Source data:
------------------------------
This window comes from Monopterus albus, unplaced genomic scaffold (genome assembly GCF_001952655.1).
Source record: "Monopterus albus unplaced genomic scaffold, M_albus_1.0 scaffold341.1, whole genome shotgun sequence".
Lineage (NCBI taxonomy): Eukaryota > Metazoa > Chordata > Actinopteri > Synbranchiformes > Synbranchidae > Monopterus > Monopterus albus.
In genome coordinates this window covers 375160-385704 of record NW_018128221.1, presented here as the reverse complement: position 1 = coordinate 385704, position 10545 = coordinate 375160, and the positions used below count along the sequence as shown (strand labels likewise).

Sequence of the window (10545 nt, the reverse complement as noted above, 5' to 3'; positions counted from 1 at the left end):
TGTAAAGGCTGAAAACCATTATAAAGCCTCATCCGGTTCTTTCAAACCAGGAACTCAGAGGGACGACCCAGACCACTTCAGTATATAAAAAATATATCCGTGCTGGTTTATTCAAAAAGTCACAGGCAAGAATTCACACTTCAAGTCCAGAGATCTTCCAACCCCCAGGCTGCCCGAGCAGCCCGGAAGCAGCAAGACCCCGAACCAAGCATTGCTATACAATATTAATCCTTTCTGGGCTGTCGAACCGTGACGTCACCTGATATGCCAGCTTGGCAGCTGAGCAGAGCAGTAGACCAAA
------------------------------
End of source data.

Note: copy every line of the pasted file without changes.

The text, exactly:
This window comes from Monopterus albus, unplaced genomic scaffold (genome assembly GCF_001952655.1).
Source record: "Monopterus albus unplaced genomic scaffold, M_albus_1.0 scaffold341.1, whole genome shotgun sequence".
Lineage (NCBI taxonomy): Eukaryota > Metazoa > Chordata > Actinopteri > Synbranchiformes > Synbranchidae > Monopterus > Monopterus albus.
In genome coordinates this window covers 375160-385704 of record NW_018128221.1, presented here as the reverse complement: position 1 = coordinate 385704, position 10545 = coordinate 375160, and the positions used below count along the sequence as shown (strand labels likewise).

Sequence of the window (10545 nt, the reverse complement as noted above, 5' to 3'; positions counted from 1 at the left end):
TGTAAAGGCTGAAAACCATTATAAAGCCTCATCCGGTTCTTTCAAACCAGGAACTCAGAGGGACGACCCAGACCACTTCAGTATATAAAAAATATATCCGTGCTGGTTTATTCAAAAAGTCACAGGCAAGAATTCACACTTCAAGTCCAGAGATCTTCCAACCCCCAGGCTGCCCGAGCAGCCCGGAAGCAGCAAGACCCCGAACCAAGCATTGCTATACAATATTAATCCTTTCTGGGCTGTCGAACCGTGACGTCACCTGATATGCCAGCTTGGCAGCTGAGCAGAGCAGTAGACCAAA